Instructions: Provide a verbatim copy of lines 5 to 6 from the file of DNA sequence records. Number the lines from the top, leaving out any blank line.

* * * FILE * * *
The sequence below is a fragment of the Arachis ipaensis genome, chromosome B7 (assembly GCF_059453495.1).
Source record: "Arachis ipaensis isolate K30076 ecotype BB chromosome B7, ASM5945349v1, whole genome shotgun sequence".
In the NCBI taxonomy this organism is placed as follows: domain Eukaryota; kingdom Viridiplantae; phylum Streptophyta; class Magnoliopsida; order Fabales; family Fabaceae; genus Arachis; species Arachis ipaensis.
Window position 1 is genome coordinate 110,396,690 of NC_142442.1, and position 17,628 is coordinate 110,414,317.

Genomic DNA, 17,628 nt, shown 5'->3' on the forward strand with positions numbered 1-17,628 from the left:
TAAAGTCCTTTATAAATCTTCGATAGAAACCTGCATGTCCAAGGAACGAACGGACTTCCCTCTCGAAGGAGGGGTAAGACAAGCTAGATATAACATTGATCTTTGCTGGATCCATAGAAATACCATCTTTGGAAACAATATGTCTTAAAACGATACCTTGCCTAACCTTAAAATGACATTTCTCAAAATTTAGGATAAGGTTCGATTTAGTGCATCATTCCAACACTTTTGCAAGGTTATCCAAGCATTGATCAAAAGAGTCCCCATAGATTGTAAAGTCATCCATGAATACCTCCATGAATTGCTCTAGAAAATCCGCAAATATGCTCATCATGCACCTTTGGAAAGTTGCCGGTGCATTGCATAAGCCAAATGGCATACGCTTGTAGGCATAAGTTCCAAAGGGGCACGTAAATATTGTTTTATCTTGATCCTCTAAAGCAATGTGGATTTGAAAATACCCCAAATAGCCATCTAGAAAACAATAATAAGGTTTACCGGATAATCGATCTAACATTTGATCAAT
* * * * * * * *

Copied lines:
Genomic DNA, 17,628 nt, shown 5'->3' on the forward strand with positions numbered 1-17,628 from the left:
TAAAGTCCTTTATAAATCTTCGATAGAAACCTGCATGTCCAAGGAACGAACGGACTTCCCTCTCGAAGGAGGGGTAAGACAAGCTAGATATAACATTGATCTTTGCTGGATCCATAGAAATACCATCTTTGGAAACAATATGTCTTAAAACGATACCTTGCCTAACCTTAAAATGACATTTCTCAAAATTTAGGATAAGGTTCGATTTAGTGCATCATTCCAACACTTTTGCAAGGTTATCCAAGCATTGATCAAAAGAGTCCCCATAGATTGTAAAGTCATCCATGAATACCTCCATGAATTGCTCTAGAAAATCCGCAAATATGCTCATCATGCACCTTTGGAAAGTTGCCGGTGCATTGCATAAGCCAAATGGCATACGCTTGTAGGCATAAGTTCCAAAGGGGCACGTAAATATTGTTTTATCTTGATCCTCTAAAGCAATGTGGATTTGAAAATACCCCAAATAGCCATCTAGAAAACAATAATAAGGTTTACCGGATAATCGATCTAACATTTGATCAAT